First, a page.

Qanat or tent with five panels


National Museum - New Delhi

National Museum - New Delhi
New Delhi , India

In the sixteenth and seventeenth centuries, rulers from both the north and the south spent considerable time living in camps. Whenever the court moved, whether to journey from one city to another, or on military campaigns, elaborate encampments of tents were raised at their stopping place. These encampments were like portable cities with elaborate tents for palaces, audience halls, workshops, kitchens and so on.

The Ain-i-Akbari, Abul Fazl’s famous text that records the institutes of Akbar, tells us that ‘there were two complete sets of tents, qanats, carpets and so forth, for one set would be sent ahead to be constructed and ready for the arrival of the “camper” the next day.’

Depictions of tents can be seen in Indian miniature paintings where elaborately decorated floral tents are shown usually in the royal quarters of the camp.

An important part of any tent or tent enclosure was its qanat or tent wall. The qanat was made up of many fabric panels stitched to make up the requisite length and width. These walls were held upright by poles slid through pockets provided between the panels and by ropes attached to pegs in the ground. Decorative qanat panels could be painted, printed or embroidered and they usually had some form of floral pattern.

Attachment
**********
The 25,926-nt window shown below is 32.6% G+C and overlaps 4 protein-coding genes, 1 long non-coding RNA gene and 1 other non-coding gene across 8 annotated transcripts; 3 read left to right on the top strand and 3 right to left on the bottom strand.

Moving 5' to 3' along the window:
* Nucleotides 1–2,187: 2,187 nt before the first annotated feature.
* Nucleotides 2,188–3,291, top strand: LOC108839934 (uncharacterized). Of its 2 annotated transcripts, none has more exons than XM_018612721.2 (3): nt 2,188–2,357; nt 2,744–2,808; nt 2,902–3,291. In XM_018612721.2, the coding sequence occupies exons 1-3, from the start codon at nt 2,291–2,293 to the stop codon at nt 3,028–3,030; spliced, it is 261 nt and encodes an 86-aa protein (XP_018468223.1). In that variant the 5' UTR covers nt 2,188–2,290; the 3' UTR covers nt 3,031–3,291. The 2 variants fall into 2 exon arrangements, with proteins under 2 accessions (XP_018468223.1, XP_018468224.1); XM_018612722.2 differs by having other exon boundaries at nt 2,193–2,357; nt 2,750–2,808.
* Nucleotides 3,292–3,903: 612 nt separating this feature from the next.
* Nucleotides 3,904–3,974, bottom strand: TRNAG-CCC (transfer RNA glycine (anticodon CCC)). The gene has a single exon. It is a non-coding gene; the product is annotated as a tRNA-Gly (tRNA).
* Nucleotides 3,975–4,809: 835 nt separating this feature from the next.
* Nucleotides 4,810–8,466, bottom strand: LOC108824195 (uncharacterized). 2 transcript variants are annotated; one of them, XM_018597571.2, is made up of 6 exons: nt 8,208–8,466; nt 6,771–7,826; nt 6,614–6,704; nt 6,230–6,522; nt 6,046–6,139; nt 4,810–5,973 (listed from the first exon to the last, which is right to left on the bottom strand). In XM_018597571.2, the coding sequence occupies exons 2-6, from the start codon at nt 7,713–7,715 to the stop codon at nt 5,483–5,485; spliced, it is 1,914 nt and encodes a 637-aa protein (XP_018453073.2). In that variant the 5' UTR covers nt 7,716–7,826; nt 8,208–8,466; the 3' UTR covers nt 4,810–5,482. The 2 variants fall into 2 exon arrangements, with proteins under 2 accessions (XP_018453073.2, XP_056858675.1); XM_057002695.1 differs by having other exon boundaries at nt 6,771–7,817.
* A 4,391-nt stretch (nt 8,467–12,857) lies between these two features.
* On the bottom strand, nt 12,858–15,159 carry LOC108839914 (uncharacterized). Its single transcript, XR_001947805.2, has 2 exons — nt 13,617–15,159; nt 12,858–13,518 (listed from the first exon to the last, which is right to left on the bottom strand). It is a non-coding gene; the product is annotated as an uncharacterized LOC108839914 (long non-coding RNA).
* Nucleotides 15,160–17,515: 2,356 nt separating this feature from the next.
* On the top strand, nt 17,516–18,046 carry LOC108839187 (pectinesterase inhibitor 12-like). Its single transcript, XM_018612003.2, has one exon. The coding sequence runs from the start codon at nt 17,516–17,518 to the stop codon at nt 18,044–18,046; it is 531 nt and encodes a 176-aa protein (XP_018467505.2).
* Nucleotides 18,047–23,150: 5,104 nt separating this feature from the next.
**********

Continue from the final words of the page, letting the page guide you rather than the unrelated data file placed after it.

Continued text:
This long off-white qanat is composed of five panels populated with animals, birds, mythical creatures as well as trees, flowers and fruit that have been hand- painted onto the cotton with vegetable dyes. The two outermost panels each have an assemblage of three vases. Two of the vases are filled with flowers and leaves but the central vase gives rise to a cypress tree, overlaid with fantastical fronds and flowers. Birds sit, strut or fly between the leaves.

The panels next to these, which flank the central panel, are also filled with elaborate trees and creepers that give forth a dazzling variety of flowers and fruit, crowned by a prominent pineapple. The branches of the creepers sway around a large central medallion that might be a stylized rock. Near the base of the panel on the left, two tigers seize deer while other deer run away. At the same position on the panel on the right, are two stylized lions with crocodile heads.

The central panel is the most striking. Here a double- headed Gandabherunda, a mythical bird, swoops down and grips two miniature elephants in its jaws. There are fabric losses where the elephant’s body should have been, as the black dye seems to have corroded the cotton. We see the underside of the Gandabherunda’s body, with its claws clenched and wings tucked in a steep dive; stylized feathers swoop out from the body and fill the space in an outstanding pattern. Birds, stylized flowers, and butterflies fill the space between the feathers of this tour-de-force depiction.

Each panel is framed by a cusped arch framed in maroon. The tip of each arch has a beautiful flower that intrudes into the floral borders above; at the top is a border with an architectural crenellation motif.


  • Title: Qanat or tent with five panels
  • Creator: unknown
  • Date: 1650/1660
  • Location: Deccan
  • Physical Dimensions: Lt. 451; Wd. 223 cm
  • Accession Number: 48.7/29

Get the app

Explore museums and play with Art Transfer, Pocket Galleries, Art Selfie, and more


Google apps